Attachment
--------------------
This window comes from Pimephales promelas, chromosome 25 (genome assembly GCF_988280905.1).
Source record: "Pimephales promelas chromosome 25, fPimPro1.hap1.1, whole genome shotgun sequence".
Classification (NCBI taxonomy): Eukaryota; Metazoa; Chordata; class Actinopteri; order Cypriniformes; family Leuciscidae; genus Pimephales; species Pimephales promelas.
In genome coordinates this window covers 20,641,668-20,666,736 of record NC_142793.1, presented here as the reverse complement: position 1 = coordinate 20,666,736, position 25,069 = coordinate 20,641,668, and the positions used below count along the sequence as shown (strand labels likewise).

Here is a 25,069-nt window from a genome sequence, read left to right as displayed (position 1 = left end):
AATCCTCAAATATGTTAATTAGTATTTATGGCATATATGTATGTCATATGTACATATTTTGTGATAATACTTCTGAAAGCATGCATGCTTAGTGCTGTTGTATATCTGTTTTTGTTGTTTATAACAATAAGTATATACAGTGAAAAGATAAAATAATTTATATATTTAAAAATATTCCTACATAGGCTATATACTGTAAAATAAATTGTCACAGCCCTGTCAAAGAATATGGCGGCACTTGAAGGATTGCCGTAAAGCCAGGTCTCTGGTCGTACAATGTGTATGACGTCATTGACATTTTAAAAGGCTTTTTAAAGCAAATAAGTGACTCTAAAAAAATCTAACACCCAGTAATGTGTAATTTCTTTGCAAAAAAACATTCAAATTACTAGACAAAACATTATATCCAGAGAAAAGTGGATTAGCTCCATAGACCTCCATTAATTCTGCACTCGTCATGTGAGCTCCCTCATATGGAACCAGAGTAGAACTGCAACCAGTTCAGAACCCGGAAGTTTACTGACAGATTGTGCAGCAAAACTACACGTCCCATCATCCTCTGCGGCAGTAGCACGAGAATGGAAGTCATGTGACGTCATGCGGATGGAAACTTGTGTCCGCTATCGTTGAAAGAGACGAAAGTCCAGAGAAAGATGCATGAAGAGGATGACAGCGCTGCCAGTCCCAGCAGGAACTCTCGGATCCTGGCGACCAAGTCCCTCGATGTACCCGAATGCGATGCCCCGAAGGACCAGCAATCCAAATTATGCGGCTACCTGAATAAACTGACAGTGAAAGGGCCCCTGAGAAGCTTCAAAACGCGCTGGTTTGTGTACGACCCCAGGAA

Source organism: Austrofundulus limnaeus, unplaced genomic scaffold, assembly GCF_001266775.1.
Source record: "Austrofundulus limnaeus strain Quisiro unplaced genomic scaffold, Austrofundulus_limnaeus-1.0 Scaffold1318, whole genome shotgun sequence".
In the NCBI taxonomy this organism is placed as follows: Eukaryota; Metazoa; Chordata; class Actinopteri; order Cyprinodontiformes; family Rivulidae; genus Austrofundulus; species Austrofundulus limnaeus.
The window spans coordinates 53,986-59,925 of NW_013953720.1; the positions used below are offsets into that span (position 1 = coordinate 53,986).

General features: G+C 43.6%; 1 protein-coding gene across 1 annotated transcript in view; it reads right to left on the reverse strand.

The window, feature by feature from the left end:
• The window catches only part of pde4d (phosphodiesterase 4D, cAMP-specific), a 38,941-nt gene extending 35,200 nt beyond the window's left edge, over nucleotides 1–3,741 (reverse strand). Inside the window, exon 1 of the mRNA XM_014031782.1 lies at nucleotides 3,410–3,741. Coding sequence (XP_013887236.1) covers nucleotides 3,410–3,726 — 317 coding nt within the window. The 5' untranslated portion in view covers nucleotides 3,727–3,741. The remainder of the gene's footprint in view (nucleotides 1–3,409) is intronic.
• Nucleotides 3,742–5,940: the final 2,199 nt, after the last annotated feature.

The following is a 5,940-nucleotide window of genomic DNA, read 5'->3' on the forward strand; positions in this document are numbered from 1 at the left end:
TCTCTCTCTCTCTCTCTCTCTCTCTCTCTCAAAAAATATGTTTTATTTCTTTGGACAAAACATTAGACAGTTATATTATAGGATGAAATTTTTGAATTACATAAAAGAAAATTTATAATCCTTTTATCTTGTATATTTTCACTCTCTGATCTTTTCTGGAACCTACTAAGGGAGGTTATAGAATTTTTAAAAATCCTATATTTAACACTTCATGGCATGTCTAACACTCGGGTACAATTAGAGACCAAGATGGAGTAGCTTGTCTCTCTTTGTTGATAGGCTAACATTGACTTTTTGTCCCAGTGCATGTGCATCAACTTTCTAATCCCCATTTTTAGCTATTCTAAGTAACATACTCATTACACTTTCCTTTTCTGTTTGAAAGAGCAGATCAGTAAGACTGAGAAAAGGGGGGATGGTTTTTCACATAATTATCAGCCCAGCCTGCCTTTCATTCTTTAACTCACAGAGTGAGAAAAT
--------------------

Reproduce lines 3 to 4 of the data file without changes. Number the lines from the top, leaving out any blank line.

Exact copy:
Classification (NCBI taxonomy): Eukaryota; Metazoa; Chordata; class Actinopteri; order Cypriniformes; family Leuciscidae; genus Pimephales; species Pimephales promelas.
In genome coordinates this window covers 20,641,668-20,666,736 of record NC_142793.1, presented here as the reverse complement: position 1 = coordinate 20,666,736, position 25,069 = coordinate 20,641,668, and the positions used below count along the sequence as shown (strand labels likewise).